Factors associated with self-care activities among adults in the United Kingdom: a systematic review
Ryan, Angela and Wilson, Sue and Taylor, Aliki and Greenfield, Sheila (2009) Factors associated with self-care activities among adults in the United Kingdom: a systematic review. BMC Public Health, 9 (1). p. 96. ISSN 1471-2458
URL of Published Version: http://dx.doi.org/10.1186/1471-2458-9-96
Identification Number/DOI: doi:10.1186/1471-2458-9-96
Background: The Government has promoted self-care. Our aim was to review evidence about who uses self-tests and other self-care activities (over-the-counter medicine, private sector,complementary and alternative medicine (CAM), home blood pressure monitors).
Methods: During April 2007, relevant bibliographic databases (Medline, Embase, Cumulative Index to Nursing and Allied Health Literature, Applied Social Sciences Index and Abstracts, PsycINFO,British Nursing Index, Allied and Complementary Medicine Database, Sociological Abstracts,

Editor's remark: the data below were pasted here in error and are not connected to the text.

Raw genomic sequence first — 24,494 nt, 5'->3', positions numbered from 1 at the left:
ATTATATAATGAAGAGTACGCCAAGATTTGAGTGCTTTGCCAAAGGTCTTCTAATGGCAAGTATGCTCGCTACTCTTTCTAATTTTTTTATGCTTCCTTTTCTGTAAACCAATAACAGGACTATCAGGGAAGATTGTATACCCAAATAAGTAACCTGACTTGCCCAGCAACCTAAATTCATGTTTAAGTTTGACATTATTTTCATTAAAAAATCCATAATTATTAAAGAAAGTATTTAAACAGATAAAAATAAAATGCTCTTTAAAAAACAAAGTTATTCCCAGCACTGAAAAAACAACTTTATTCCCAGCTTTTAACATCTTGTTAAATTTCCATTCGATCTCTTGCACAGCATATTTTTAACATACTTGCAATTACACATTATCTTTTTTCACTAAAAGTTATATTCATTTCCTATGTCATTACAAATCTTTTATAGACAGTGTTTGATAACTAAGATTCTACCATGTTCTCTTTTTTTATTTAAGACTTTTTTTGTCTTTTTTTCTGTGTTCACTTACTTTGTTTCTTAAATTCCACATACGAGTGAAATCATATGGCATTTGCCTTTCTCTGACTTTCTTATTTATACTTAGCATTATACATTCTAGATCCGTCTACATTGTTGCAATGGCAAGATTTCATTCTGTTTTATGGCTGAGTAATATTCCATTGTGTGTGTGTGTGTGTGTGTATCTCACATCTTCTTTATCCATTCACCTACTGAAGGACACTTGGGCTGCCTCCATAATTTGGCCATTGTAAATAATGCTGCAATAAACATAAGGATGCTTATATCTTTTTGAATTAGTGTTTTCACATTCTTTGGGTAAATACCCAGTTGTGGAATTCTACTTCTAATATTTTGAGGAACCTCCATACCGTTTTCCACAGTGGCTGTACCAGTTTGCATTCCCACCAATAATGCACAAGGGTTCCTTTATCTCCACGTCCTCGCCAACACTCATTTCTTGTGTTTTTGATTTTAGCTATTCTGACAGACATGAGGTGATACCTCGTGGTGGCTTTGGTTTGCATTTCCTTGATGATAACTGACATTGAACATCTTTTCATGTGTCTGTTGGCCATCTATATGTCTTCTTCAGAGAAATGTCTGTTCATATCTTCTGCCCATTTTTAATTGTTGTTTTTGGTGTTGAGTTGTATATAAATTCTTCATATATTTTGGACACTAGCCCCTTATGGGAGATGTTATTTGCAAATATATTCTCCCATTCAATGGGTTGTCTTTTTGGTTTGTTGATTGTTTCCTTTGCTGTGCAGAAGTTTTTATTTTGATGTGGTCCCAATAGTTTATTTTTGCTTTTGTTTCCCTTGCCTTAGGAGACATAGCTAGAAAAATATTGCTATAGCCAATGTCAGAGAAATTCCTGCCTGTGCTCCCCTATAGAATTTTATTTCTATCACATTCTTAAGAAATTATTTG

International Bibliography of the Social Sciences, Arthritis and Complementary Medicine Database,
Complementary and Alternative Medicine and Pain Database) were searched, and potentially relevant studies were reviewed against eligibility criteria. Studies were included if they were published during the last 15 years and identified factors, reasons or characteristics associated with a relevant activity among UK adults. Two independent reviewers used proformas to assess the
quality of eligible studies.
Results: 206 potentially relevant papers were identified, 157 were excluded, and 49 papers related to 46 studies were included: 37 studies were, or used data from questionnaire surveys, 36 had quality scores of five or more out of 10, and 27 were about CAM. Available evidence suggests that
users of CAM and over-the-counter medicine are female, middle-aged, affluent and/or educated with some measure of poor health, and that people who use the private sector are affluent and/or educated.
Conclusion: People who engage in these activities are likely to be affluent. Targeted promotion may, therefore, be needed to ensure that use is equitable. People who use some activities also appear to have poorer measures of health than non-users or people attending conventional
services. It is, therefore, also important to ensure that self-care is not used as a second choice for people who have not had their needs met by conventional services
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